General guidelines:

Breaking of bad news is best done by someone who already knows the person and who has some instinct and intuition as to how s/he copes with difficult situations. It is best if it is done by someone who will have a continuing relationship because this is rarely a “one shot” event. People generally are resistive to learning that they are dying or someone important to them may be dying or has already passed away. This is particularly true when a death has occurred suddenly, unexpectedly, or violently as in suicide or homicide. We as care providers and pastors may fear causing the person more pain and “doing it wrong,” so this task is often stressful for the bearer of bad news. But most errors can be corrected and doing nothing cannot be corrected. There are many uncertainties for everyone in many of these situations. It is better to say you don’t have answers when you don’t – this is not the time to avoid and bluff or to give him/her glittering spiritual generalities or platitudes to smooth things over.

What to do:

  • When breaking bad news, sit down unless it is not possible to do so. Remove physical barriers in the way and turn off TV’s or radios.
  • Seat yourself a comfortable distance for discussing personal matters. In American cultures, 20-36 inches is appropriate, but you may need to modify this depending on your relationship with the person and their cultural background.
  • If you and the person can be comfortable with it, brief touching at some point in the conversation – a hand on the shoulder or on the arm – is appropriate and helpful.
  • You must handle short silences – don’t fill it in with words – silence most often occurs when feelings are intense. Acknowledge strong emotions – yours or the other person’s. For yourself, it is better to describe your feelings and contain them rather than displaying them.
  • Find out what the other person already knows or suspects about the situation, be it their own or a relative’s. “What’s your take on what has been happening?” “Did you think it was serious when –?” “Have you been worried about yourself (other person)?”
  • Find out what the person WANTS to know. “If this turns out to be really serious, are you the kind of person who likes to know exactly what is going on?” If s/he expresses not wanting to know details, this hesitation should be honored. You can say, “That’s fine. If you change your mind or want to ask more questions later on, you can let me know at any time.”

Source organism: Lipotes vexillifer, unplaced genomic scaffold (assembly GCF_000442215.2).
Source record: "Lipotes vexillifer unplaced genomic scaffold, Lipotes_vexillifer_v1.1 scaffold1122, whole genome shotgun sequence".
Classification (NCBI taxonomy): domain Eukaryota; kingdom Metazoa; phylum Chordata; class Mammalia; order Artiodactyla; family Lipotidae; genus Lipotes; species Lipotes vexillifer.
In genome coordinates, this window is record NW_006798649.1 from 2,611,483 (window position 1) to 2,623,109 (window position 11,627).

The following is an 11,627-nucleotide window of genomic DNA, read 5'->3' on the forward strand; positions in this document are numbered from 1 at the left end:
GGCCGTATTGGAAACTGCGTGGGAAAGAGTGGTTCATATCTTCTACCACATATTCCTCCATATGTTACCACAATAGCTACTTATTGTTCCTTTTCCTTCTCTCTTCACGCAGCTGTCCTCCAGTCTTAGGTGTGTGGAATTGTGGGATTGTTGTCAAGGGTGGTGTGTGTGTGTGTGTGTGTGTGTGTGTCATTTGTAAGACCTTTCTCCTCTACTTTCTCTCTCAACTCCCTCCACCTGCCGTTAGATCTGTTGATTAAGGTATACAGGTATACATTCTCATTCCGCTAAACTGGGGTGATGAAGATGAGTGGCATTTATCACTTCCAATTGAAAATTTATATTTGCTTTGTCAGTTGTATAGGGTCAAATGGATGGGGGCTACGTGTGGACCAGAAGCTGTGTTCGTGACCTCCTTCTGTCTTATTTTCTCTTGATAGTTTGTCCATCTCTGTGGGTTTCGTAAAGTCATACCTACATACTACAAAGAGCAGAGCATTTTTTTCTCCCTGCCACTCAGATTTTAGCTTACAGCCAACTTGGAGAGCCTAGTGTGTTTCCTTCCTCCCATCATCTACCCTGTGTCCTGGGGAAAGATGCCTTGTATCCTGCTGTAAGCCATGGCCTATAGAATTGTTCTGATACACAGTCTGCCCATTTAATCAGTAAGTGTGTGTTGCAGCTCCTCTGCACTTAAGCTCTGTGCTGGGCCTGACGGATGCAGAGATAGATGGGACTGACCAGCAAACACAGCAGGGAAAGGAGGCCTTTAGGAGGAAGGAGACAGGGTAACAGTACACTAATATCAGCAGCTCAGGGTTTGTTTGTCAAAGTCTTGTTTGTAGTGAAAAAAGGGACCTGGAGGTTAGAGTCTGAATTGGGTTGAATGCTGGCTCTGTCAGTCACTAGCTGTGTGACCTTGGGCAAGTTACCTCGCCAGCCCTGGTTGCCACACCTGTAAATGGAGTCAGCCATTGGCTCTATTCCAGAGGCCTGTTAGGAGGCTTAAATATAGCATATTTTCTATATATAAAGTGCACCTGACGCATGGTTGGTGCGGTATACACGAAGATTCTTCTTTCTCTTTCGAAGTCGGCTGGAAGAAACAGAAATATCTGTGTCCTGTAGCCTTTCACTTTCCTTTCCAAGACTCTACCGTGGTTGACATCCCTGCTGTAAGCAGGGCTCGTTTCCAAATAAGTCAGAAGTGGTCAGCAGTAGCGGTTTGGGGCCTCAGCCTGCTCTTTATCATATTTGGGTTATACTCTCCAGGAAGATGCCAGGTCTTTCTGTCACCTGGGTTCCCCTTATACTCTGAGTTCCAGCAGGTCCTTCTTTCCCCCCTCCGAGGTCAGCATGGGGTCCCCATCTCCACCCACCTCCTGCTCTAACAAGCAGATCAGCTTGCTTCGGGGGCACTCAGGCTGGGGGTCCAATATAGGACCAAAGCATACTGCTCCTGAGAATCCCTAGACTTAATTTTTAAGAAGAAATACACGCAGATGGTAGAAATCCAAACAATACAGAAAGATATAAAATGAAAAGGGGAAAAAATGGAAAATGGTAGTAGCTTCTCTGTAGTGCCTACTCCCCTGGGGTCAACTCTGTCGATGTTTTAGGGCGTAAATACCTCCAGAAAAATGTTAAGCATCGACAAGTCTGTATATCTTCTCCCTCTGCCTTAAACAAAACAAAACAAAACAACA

• Give information in small chunks. Most patients retain no more than half of the information they are given. When talking about serious conditions or situations, the loss of recalled information can be even greater. Stop and check whether what you have already said was understood or recalled. “The minute you said, ‘cancer,’ my brain cut off and I just couldn’t remember a thing after that.”
  • The warning shot. If there seems to be a big gap between their understanding of what is going on and the actual reality of the situation, then give them a warning shot that things are more serious than they appear. “Well, the situation does appear to be more serious than that.” Then gradually introduce the more serious points, waiting for his/her response at each step. Keep your sentences short.
  • If a medical condition is involved, consider meeting with the person along with their physician to form a support bridge, and to allow the physician, who is used to delivering bad news, to deal with the technicalities. You are there as his/her support system, and to help plan any needed follow-up actions to be taken, or to make a plan to enlist relatives or others in the church to help.
  • Frequently check what s/he is getting. “Am I making sense?” “Do you follow what I am saying right now?” “This must be a bit overwhelming [bewildering, shocking], but do you get the general idea?” Repeat important points.
  • Give only information that seems needed at the moment, or information that is asked for. They may not be ready to hear that their lifespan is only weeks or months, or that paralysis can be expected to set in, or that their sister may not ever be able to live independently again.
  • Help them figure out what their own goals and priorities are under the circumstances and how to hook up with needed resources. “What do you think would be most helpful to you right now?” Take it a step at a time, a day at a time, rather than anticipating too far ahead of what is immediately necessary.
  • Often people are too stunned to think of questions they may have at the moment. Meet with them again. In case of bad news regarding a death, be sure that people are in place to lend support and to take care of details that the bereaved person may not be able to deal with immediately.
  • Offer prayer and anointing for healing of body, mind, and spirit, if this seems appropriate to the situation.
  • If the person is very distraught or not sleeping, contact the family physician. S/he may benefit from short-term medication. It is best not to “borrow” medications from others that may not be suitable! If at all possible, make sure that someone is staying with the person overnight.
  • Check on the person the following day. And then as often as seems helpful thereafter, but also taking care to encourage his or her usual support systems to kick in.

This segment was developed based on a book by Robert Buckman (1992) which I highly recommend entitled How to break bad news: A guide for health care professionals. Baltimore: The Johns Hopkins University Press.

Copyright is reserved on the above material(c) 2011, Ecumenical Catholic Communion

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